New Alzheimer’s Treatment is Fully Restoring Memory Function
If you’ve ever had anyone in your life suffer from Alzheimer’s disease, you know that it is a brutal condition.
Not only for the person suffering from it but for their family and friends. Alzheimers affects over 50 million people worldwide, and there is no cure or vaccine against it. The disease is caused by a build-up of two different types of lesions in the brain. One type, amyloid plaques are a sticky protein that develops between the neurons of the brain and keep them from transmitting properly.
The other type of lesion, neurofibrillary tangles, are another thick protein mass that develops between neurons. The problem with curing the condition is clearing out the build-ups around the neurons in a manner the is not invasive.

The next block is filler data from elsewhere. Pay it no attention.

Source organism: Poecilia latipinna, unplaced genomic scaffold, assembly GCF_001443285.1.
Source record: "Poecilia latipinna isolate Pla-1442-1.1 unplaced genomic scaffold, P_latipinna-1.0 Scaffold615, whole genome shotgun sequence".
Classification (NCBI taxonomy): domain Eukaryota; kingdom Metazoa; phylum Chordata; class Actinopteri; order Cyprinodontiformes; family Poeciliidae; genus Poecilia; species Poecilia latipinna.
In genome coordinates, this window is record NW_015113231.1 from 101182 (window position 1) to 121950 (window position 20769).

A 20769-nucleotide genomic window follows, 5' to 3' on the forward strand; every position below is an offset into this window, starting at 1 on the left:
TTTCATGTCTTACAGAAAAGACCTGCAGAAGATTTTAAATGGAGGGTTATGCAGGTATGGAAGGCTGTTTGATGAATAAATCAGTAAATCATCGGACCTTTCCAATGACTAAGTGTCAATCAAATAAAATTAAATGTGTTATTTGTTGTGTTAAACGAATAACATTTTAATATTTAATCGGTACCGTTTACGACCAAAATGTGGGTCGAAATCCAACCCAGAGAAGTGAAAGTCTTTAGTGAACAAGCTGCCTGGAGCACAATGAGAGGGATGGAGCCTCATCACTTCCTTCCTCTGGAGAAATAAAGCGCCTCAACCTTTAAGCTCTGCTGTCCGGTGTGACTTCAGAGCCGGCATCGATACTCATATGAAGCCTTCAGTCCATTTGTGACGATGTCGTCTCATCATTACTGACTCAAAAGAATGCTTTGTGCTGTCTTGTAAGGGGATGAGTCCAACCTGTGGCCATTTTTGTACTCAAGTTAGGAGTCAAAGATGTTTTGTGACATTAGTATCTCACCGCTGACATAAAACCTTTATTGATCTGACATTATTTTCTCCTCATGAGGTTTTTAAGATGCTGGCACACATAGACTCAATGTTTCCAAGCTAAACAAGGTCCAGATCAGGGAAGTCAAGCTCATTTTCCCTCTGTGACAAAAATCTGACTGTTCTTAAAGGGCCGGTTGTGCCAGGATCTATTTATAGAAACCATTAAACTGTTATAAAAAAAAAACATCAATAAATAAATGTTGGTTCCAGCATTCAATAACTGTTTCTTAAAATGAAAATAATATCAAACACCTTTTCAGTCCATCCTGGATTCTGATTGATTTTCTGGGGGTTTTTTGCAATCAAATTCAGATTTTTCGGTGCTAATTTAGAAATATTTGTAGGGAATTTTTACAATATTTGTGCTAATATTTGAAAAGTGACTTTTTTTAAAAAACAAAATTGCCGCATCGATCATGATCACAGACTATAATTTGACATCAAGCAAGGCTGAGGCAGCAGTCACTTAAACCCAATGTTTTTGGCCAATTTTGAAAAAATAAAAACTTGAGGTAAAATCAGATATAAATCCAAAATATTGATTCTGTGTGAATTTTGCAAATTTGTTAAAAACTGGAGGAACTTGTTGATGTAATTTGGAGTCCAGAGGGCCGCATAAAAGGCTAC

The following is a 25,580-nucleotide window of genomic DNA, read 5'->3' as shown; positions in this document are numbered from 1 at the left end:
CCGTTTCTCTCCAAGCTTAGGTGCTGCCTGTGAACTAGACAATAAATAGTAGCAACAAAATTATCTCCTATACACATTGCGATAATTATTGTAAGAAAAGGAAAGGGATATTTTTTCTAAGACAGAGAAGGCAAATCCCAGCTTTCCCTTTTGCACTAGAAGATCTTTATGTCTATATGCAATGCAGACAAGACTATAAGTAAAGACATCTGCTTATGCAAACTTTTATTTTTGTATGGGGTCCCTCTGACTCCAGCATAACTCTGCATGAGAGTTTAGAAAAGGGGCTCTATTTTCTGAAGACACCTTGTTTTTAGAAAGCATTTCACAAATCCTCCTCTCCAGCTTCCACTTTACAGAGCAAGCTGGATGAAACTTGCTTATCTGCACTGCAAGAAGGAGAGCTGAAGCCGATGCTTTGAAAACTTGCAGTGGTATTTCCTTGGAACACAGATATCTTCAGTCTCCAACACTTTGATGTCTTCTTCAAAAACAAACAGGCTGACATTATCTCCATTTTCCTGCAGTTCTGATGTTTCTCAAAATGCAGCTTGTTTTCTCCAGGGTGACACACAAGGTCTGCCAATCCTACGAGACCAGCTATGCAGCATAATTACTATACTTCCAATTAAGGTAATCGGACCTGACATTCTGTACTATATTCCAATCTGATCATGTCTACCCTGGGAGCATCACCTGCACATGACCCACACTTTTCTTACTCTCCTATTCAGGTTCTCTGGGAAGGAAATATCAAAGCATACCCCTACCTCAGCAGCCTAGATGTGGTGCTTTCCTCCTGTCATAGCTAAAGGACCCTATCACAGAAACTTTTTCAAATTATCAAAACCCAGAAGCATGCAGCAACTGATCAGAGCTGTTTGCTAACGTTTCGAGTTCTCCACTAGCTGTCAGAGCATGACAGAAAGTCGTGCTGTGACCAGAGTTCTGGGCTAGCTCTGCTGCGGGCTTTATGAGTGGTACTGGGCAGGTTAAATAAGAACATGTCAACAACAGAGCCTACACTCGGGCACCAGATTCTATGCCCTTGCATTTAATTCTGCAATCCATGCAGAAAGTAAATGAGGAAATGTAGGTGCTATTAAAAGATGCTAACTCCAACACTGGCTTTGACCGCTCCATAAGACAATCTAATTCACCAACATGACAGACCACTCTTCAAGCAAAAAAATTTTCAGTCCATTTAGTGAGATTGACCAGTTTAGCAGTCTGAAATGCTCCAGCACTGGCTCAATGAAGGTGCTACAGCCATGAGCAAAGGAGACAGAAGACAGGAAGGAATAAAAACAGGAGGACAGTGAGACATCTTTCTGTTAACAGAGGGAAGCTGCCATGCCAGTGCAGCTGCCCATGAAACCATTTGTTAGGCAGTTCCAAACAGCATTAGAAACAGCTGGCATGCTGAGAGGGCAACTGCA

Well, a research team from the Queensland Brain Institute (QBI) at the University of Queensland thinks they may have an answer. In their recent report in Science Translational Medicine, the team documented astounding results with using a specific type of ultrasound to restore brain function in mice. By using a therapeutic ultrasound technique to beam sound waves into the brains of the mice, they were able to safely break up the protein lesions that caused a decrease in memory function.
The results showed that the scientists were able to restore the memory function in 75% of the mice they tested. These results also came with absolutely no damage to the surrounding brain tissue.
In a recent press release, Jürgen Götz said, “We’re extremely excited by this innovation of treating Alzheimer’s without using drug therapeutics. The word ‘breakthrough’ is often misused, but in this case, I think this really does fundamentally change our understanding of how to treat this disease, and I foresee a great future for this approach.”
The team is planning on expanding their tests and hope to enter human trials by 2017. It’s amazing to think that in our lifetime we might actually see a treatment for a disease that causes so much pain across the world.